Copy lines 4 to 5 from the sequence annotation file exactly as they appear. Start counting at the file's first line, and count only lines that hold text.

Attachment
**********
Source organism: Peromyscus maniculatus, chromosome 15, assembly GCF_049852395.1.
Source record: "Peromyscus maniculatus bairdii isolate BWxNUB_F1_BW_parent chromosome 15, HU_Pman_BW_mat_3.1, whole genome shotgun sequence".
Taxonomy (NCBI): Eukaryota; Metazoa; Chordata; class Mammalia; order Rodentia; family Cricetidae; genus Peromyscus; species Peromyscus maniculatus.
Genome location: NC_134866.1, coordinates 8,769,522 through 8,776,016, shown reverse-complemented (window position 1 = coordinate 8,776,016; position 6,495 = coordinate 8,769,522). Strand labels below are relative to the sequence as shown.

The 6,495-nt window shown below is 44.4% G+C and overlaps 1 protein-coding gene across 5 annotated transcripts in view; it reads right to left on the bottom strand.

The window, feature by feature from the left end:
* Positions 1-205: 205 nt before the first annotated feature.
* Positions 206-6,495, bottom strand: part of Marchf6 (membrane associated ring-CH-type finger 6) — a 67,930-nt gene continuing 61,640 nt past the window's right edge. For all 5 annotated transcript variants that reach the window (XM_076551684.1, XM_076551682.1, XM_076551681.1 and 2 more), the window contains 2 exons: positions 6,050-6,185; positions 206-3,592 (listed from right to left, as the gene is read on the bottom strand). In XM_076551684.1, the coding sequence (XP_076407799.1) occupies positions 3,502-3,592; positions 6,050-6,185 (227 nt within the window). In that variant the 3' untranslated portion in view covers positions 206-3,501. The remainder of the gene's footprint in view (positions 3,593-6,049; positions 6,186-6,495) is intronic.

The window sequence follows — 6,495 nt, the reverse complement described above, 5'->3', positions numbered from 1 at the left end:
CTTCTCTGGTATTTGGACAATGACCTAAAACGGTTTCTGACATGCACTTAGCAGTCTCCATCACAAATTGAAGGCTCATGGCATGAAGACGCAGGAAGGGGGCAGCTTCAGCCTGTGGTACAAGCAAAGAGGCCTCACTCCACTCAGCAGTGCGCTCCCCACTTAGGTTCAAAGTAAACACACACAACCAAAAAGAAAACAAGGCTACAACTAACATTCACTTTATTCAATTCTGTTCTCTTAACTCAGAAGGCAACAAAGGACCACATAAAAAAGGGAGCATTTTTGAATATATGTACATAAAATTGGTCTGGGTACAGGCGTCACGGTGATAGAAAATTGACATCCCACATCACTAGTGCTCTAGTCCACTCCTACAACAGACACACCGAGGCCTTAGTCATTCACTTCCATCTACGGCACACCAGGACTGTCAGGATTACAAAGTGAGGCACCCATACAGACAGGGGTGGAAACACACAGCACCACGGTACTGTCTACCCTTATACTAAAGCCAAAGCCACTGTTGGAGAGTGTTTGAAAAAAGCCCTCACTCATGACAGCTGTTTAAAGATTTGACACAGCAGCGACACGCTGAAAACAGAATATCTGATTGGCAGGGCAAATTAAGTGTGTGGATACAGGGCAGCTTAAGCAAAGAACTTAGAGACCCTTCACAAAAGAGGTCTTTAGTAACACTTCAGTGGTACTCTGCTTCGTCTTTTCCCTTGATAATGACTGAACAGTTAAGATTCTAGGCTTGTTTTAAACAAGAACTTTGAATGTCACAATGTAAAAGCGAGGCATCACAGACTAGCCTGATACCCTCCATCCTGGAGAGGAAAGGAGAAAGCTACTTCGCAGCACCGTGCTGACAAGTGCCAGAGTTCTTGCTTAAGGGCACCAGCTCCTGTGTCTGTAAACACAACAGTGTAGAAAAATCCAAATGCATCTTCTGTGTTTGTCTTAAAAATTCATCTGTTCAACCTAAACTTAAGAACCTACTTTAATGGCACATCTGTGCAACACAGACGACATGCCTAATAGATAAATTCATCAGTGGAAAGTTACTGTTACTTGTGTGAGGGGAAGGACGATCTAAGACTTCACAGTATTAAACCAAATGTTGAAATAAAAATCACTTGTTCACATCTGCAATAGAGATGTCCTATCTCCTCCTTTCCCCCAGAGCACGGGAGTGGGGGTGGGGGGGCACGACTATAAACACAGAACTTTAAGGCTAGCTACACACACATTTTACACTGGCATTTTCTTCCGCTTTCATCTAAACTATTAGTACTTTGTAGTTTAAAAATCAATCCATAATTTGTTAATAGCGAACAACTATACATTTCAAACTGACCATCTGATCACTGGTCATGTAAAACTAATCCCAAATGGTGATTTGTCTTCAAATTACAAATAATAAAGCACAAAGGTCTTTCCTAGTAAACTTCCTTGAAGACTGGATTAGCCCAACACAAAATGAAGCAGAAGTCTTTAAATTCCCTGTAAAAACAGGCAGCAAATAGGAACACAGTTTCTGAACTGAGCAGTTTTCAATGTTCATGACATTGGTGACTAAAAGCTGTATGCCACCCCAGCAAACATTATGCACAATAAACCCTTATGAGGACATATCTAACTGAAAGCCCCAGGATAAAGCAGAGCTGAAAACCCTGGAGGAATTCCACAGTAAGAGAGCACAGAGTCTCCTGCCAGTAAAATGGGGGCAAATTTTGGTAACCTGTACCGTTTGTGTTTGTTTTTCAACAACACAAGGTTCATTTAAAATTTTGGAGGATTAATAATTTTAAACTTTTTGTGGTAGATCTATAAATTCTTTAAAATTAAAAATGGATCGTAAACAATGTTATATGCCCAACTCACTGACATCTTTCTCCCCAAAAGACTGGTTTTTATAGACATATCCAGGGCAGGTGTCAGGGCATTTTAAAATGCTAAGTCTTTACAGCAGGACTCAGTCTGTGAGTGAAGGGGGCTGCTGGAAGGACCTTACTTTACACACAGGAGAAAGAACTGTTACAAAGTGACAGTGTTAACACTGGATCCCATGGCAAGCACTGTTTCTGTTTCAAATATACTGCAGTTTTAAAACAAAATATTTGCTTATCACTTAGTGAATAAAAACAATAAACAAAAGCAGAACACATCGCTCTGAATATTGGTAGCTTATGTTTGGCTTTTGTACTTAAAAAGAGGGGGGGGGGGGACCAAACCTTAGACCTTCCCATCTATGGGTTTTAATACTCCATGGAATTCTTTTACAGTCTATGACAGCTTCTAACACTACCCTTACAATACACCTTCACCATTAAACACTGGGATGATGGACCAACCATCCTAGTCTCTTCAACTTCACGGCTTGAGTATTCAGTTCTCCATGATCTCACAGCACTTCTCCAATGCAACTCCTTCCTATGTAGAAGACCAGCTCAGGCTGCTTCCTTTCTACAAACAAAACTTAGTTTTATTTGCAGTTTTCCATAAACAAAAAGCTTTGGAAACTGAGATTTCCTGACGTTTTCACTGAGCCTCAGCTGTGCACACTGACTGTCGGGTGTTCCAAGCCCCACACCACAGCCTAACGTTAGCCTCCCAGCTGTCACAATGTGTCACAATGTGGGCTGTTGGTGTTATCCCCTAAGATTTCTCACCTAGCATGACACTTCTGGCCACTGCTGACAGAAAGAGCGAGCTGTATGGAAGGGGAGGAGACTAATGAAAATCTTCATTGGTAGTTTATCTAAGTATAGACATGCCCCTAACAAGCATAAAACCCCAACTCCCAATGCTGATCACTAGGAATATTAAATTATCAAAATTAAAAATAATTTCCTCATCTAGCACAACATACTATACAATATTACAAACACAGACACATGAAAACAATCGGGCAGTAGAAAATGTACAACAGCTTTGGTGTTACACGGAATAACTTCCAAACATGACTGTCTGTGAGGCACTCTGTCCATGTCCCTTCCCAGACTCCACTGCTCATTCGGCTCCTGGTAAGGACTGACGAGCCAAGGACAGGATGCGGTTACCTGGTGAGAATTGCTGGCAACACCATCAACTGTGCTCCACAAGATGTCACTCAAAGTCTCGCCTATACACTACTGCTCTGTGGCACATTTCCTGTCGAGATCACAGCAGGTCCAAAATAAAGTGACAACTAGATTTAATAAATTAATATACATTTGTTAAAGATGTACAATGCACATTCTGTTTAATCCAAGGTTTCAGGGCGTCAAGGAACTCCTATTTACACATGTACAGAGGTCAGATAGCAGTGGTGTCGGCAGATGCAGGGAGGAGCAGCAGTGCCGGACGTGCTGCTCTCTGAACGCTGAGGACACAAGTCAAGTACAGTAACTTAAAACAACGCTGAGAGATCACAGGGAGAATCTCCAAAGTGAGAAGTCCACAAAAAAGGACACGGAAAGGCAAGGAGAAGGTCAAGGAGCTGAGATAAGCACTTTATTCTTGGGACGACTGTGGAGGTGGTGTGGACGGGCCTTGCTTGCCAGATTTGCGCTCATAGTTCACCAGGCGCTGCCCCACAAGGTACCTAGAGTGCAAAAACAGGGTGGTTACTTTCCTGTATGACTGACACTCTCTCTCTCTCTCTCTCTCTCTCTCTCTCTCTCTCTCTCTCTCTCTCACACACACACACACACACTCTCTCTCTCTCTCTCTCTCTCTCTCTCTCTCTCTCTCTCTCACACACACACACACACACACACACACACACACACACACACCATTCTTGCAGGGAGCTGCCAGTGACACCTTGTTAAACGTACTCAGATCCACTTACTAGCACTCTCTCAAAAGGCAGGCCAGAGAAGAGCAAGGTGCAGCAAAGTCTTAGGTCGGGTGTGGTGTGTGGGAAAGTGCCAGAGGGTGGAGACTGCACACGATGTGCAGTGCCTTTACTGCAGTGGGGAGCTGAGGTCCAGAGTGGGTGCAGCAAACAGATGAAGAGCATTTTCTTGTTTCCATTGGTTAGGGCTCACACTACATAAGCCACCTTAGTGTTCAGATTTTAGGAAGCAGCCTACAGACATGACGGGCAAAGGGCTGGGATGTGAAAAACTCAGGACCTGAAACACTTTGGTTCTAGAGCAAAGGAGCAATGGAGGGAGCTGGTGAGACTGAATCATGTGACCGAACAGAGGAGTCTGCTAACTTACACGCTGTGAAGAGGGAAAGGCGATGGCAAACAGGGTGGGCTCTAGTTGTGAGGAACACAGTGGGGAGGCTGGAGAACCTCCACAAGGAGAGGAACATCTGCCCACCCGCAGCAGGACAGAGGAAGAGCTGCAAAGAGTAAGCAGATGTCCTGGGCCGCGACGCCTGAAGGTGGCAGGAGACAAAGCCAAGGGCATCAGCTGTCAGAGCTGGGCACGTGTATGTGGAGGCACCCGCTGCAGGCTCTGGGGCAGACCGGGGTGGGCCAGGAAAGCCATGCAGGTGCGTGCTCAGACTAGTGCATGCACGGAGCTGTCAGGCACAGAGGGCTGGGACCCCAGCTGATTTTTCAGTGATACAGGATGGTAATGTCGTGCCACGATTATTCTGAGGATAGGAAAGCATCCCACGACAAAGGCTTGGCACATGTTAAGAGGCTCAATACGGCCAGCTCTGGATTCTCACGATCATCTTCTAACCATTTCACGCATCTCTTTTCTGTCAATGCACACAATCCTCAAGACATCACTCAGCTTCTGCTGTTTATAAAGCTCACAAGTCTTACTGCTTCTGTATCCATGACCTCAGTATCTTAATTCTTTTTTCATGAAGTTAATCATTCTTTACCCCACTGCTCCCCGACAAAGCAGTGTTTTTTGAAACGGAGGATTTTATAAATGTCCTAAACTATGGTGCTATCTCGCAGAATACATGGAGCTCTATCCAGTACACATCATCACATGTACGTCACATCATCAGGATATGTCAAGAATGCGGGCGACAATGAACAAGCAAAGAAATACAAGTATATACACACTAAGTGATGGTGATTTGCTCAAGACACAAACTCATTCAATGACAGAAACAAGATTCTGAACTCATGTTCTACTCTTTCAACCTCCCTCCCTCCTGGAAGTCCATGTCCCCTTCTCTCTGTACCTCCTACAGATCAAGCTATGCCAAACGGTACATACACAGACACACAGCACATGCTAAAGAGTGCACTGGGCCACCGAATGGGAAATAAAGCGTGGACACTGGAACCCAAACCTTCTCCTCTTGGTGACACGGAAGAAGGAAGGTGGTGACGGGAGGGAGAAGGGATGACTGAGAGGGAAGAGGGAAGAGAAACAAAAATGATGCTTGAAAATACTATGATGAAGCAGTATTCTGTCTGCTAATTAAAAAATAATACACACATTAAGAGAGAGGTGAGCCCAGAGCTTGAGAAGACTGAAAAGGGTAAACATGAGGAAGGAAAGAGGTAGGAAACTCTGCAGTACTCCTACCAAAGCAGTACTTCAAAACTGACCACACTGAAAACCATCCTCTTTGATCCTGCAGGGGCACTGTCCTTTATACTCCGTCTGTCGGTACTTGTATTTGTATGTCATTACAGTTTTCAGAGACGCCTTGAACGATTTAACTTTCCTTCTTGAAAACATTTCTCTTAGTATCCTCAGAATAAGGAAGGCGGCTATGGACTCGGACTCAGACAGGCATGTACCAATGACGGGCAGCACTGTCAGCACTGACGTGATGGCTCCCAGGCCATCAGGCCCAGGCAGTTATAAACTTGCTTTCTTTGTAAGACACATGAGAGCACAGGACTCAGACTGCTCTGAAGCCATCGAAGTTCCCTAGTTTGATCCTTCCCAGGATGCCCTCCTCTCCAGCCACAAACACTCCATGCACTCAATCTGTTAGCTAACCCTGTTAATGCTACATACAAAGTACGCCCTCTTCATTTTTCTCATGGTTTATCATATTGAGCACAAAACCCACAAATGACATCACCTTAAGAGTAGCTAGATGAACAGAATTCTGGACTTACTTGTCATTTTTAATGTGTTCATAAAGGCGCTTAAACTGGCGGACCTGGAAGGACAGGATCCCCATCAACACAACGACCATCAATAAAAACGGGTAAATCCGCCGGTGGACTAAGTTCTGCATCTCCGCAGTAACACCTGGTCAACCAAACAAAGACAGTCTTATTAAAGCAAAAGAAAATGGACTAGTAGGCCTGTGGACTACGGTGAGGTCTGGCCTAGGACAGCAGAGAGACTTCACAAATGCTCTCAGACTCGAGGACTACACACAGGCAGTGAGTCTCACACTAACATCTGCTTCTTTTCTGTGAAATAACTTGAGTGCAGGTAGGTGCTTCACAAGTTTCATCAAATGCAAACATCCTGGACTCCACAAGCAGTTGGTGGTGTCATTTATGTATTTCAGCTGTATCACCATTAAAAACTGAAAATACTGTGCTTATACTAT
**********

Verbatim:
Genome location: NC_134866.1, coordinates 8,769,522 through 8,776,016, shown reverse-complemented (window position 1 = coordinate 8,776,016; position 6,495 = coordinate 8,769,522). Strand labels below are relative to the sequence as shown.

The 6,495-nt window shown below is 44.4% G+C and overlaps 1 protein-coding gene across 5 annotated transcripts in view; it reads right to left on the bottom strand.